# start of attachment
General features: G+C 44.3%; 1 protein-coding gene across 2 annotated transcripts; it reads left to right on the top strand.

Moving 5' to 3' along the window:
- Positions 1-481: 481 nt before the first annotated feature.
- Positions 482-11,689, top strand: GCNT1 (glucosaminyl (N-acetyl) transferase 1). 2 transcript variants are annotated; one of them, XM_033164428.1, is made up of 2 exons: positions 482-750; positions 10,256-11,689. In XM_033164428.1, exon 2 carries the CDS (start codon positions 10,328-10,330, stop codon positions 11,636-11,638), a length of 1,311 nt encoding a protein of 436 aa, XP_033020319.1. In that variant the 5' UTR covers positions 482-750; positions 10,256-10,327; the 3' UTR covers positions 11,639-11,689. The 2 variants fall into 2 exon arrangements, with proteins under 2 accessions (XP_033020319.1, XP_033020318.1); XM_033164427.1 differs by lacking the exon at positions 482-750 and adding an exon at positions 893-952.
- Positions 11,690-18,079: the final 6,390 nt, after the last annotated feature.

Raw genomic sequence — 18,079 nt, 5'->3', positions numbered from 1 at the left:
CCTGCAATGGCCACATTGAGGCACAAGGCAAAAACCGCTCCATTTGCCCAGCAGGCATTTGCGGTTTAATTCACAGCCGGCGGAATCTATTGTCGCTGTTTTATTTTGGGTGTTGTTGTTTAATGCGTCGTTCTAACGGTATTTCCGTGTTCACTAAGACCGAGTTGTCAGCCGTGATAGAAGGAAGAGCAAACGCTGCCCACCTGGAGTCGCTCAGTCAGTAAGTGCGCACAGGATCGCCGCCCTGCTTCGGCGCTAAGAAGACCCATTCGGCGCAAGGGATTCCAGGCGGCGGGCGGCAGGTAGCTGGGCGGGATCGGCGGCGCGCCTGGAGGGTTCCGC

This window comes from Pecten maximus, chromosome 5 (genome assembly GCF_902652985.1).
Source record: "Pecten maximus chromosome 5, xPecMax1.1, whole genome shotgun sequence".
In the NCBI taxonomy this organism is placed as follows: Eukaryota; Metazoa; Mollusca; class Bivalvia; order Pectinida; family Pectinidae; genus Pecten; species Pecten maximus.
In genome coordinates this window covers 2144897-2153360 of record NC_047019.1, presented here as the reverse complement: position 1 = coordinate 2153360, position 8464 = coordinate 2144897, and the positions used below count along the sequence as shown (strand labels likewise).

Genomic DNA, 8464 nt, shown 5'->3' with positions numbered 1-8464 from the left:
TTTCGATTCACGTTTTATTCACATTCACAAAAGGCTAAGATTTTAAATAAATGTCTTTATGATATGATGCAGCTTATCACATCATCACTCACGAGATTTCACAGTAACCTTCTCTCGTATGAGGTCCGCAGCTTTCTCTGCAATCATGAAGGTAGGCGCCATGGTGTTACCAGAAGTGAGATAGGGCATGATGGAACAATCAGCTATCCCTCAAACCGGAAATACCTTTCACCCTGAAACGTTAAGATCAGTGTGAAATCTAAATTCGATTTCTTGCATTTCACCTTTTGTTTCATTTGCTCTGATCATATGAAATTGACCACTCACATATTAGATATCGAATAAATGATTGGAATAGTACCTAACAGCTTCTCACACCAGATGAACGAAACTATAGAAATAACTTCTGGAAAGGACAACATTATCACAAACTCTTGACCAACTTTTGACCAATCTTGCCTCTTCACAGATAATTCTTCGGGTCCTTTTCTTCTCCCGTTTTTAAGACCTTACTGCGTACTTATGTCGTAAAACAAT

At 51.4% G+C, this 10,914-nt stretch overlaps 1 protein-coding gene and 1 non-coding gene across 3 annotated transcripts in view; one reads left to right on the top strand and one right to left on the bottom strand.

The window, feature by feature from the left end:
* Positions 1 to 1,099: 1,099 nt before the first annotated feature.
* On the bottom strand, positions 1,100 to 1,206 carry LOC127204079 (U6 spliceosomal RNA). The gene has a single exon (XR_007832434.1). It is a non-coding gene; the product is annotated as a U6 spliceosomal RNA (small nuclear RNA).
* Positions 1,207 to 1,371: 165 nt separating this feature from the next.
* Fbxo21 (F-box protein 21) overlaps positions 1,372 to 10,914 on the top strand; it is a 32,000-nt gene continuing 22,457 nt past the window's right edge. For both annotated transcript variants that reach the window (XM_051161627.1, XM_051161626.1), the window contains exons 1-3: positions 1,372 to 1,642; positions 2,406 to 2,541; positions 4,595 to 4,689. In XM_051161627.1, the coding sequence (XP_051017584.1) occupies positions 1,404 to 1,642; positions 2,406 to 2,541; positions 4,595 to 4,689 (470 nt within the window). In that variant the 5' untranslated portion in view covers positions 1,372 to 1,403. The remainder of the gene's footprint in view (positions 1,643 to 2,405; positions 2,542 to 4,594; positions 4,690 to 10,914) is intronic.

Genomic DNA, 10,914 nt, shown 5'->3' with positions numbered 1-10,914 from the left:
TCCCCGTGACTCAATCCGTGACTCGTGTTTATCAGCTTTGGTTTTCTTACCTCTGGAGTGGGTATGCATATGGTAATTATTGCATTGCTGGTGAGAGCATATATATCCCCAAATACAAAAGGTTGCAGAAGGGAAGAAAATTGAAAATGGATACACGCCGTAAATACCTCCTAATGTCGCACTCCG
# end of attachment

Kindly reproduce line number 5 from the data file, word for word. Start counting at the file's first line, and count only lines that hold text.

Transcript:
- Positions 11,690-18,079: the final 6,390 nt, after the last annotated feature.